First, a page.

Allow Dog or Cat To Be a Nuisance

Allow Dog or Cat To Be a Nuisance

This charge is generally filed against a person to cover a prosecution for the persistent barking of dogs. It is commonly fought in court on a matter of principle given that the penalty is so low (i.e. do you want to pay a lawyer when the fine is only 3 penalty units?). An accused may also choose to fight this charge to avoid getting a conviction recorded against their name, as even non-convictions still go on a person’s criminal record and that may be a concern for people.

Sentencing in the Magistrates’ Courts of Victoria Sentencing Statistics Pie Chart for Allow Dog or Cat to Be a Nuisance in the Magistrates' Courts
Allow Dog or Cat To Be a Nuisance is considered a summary offence and hence will be heard at the Magistrates’ Court.
The Prosecution must prove:

  1. That a dog or cat was kept or permitted to remain on the premises of the accused, and
  2. That dog or cat had been a nuisance by:
    1. Injuring or endangering the health of any person, or
    2. Creating a noise, such as barking, which persistently occurs and unreasonably interferes with the peace, comfort or convenience of any person in any other premises, and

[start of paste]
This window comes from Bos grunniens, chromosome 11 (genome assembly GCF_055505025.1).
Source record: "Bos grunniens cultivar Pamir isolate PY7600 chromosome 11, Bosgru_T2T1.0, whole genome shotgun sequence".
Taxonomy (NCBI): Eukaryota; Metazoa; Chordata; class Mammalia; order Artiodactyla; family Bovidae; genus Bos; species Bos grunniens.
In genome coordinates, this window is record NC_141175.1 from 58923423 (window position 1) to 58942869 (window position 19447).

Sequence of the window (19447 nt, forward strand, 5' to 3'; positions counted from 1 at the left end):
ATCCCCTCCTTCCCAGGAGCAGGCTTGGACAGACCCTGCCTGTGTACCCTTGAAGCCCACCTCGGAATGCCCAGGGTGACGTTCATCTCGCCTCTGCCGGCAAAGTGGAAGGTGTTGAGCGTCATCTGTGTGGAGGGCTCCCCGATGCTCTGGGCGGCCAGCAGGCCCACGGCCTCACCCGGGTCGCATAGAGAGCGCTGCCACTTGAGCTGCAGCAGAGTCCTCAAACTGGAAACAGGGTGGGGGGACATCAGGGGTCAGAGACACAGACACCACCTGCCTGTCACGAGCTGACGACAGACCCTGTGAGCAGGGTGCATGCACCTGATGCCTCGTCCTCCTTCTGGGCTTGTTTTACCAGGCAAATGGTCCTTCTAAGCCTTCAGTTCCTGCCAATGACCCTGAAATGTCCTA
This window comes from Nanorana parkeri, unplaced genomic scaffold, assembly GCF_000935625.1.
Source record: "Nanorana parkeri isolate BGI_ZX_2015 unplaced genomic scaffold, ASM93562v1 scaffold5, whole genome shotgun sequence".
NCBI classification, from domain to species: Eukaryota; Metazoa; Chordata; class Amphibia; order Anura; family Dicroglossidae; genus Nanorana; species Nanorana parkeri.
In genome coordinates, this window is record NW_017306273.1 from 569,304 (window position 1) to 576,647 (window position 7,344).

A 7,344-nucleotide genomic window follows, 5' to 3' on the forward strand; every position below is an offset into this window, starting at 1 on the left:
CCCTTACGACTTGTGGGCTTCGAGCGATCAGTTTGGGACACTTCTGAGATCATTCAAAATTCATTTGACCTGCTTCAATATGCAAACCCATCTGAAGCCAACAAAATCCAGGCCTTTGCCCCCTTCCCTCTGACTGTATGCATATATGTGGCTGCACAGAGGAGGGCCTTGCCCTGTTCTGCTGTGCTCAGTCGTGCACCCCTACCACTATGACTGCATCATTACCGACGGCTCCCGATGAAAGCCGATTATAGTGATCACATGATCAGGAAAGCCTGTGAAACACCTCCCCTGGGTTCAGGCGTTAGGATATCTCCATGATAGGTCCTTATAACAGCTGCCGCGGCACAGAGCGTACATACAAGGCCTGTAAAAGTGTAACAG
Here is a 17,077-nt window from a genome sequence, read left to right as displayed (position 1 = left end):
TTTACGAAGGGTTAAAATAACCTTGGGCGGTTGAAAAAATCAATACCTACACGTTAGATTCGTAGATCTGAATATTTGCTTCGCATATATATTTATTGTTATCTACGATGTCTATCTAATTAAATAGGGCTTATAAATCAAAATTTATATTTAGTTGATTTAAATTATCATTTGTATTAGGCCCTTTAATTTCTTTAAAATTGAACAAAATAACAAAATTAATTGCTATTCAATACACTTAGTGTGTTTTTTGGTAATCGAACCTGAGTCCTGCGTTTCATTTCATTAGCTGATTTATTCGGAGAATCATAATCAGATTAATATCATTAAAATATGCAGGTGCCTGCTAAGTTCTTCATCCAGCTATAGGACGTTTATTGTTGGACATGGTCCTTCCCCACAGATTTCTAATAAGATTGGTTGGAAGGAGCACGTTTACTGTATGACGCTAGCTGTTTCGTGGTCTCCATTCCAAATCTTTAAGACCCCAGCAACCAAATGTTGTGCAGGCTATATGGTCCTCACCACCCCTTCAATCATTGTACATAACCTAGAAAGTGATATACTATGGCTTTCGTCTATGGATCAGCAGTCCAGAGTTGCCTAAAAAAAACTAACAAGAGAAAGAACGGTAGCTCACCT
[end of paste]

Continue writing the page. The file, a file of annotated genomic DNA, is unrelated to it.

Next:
3. That the accused must have then been the occupier of the premises

Some of the criminal defences used to fight this charge in court are impossibility, lack of intent, honest and reasonable mistake of belief, incorrect facts, and the concept of beyond reasonable doubt. The overall circumstances of a case will determine what will be an appropriate defence to the charge. Questions that we might raise in a matter like this could include:

  • Did your neighbour confuse another dog’s barking with your dog’s barking?
  • Did the victim trespass on your property, and whilst doing so they were injured by your dog?
  • Is it actually a dog or a cat? Rabbits, guinea pigs and birds would not be covered under this section.
  • Was the barking actually persistent – did it continue for a few days, or weeks, or months?

This offence of Allow Dog or Cat to Be a Nuisance (s32(1) of the Domestic Animals Act 1994) carries a fine of 3 penalty units (around $483) as the highest possible sentence.